Advisory - tunneling of IP at exchange points.

Jeff Swinton jswinton at
Tue Nov 25 17:09:07 UTC 1997

	As I said, this solution isn't for everyone.  Some people do set a next-hop
self somewhere within their network, I would bet the majority.
If this is the case for you, you can at least prevent people you don't peer
from doing it.  Blackhole the NAP LANs, and add valid statics for the
people you peer with.  

Jeff Swinton

At 05:03 PM 11/25/97 +0000, Lyndon Levesley wrote:
>>>>>> On Tue, 25 Nov 1997 at around 11:44:17,
>>>>>> "JS" == Jeff Swinton penned:
> JS> Maybe I'm missing something, but couldn't you block this with routing
> JS> as well?  The attack seems to be based on the fact that your NAP
routers have
> JS> routes to other NAP LANs.
> JS> Let's say you connect to just MAE-E and MAE-W.  At MAE-E, add a route
> JS> for the MAE-W network to null0.  Do the opposite at MAE-W.  While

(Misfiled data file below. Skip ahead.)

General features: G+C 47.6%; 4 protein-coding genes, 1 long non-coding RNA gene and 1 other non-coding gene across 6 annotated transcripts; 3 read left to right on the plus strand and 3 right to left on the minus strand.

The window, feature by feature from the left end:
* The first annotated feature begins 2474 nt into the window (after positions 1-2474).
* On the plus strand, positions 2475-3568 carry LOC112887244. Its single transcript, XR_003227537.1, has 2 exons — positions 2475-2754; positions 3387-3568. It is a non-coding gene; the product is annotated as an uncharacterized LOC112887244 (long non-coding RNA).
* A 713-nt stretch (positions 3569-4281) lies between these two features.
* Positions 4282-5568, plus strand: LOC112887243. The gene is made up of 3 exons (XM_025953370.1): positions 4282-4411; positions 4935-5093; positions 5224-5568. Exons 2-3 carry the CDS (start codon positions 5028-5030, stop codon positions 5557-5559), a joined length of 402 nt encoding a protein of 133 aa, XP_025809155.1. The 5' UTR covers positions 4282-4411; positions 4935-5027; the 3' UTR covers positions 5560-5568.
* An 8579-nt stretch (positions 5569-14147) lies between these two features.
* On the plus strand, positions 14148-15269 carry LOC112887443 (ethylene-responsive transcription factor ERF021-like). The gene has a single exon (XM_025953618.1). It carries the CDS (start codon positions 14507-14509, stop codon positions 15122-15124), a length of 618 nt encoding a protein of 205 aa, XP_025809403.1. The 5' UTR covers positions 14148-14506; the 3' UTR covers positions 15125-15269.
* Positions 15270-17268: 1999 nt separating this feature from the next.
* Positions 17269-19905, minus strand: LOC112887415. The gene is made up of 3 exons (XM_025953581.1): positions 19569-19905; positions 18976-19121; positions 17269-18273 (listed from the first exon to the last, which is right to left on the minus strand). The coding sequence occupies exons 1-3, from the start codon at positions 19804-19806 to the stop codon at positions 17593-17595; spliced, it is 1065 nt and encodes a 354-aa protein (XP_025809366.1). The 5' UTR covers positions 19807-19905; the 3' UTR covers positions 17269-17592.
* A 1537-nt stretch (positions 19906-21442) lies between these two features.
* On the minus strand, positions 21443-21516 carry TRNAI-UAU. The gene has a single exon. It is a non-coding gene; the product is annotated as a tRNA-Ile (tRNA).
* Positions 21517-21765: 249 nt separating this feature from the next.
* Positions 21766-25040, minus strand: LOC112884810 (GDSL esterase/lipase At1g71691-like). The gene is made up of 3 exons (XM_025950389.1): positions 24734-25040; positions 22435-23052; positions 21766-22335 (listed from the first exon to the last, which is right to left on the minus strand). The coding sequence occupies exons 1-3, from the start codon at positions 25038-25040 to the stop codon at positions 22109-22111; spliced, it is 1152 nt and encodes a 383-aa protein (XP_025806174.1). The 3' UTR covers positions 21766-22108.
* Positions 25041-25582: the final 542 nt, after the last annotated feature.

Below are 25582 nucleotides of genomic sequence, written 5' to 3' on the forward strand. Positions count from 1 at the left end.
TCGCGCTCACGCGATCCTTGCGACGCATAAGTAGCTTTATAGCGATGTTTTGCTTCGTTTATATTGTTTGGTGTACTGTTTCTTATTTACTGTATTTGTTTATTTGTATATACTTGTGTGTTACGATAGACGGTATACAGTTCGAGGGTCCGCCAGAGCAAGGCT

this may
> JS> not
> JS> work for everyone, is should work for the majority.  It may also be more
> JS> pleasant then adding filters to a high speed interface.
>No - this would involve much more work than that.
>Take the case of
>(ME peers)---[ME router]======[MW router]------(MW peers)
>all sitting inside the same AS. (put as many routers as you like in 
>between them or in other parts of your network - it still holds)
> The next hop that "MW router" sees for a ME peer's route would be 
>the address of that peer *on the ME LAN*.
> In general, any router that speaks iBGP needs to know a route to 
>every exit point of every other iBGP router. You /could/ do this 
>differently I suppose but it would be a ridiculous amount of work and 
>it would make debugging problems somewhat harder.
> JS> Jeff Swinton
>Lyndon Levesley
>GX Networks
>Penis Envy is a total Phallusy.

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